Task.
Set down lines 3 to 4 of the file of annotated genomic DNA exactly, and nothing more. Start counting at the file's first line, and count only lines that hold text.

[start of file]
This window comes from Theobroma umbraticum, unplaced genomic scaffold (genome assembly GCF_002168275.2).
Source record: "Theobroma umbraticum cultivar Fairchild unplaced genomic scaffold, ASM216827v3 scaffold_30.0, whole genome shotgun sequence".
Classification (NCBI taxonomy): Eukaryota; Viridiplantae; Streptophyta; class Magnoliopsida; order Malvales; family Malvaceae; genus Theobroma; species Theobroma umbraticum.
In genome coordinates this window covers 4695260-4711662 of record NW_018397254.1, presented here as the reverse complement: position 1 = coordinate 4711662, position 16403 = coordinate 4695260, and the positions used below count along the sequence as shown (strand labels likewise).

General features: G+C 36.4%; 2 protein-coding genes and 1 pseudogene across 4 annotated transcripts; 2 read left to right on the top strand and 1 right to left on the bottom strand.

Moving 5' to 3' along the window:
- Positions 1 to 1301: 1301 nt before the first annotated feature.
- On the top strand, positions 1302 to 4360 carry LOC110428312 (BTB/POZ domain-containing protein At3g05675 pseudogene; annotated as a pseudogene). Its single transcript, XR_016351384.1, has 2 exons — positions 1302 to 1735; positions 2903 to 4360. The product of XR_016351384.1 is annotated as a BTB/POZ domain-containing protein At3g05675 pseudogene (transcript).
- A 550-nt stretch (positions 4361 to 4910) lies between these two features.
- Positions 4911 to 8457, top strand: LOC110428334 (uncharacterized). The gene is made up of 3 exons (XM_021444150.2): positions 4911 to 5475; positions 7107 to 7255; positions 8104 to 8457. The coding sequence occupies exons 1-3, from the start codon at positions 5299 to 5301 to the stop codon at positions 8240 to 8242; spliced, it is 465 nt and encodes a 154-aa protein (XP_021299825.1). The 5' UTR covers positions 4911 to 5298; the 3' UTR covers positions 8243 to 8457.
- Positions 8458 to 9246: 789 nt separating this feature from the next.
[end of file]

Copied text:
Classification (NCBI taxonomy): Eukaryota; Viridiplantae; Streptophyta; class Magnoliopsida; order Malvales; family Malvaceae; genus Theobroma; species Theobroma umbraticum.
In genome coordinates this window covers 4695260-4711662 of record NW_018397254.1, presented here as the reverse complement: position 1 = coordinate 4711662, position 16403 = coordinate 4695260, and the positions used below count along the sequence as shown (strand labels likewise).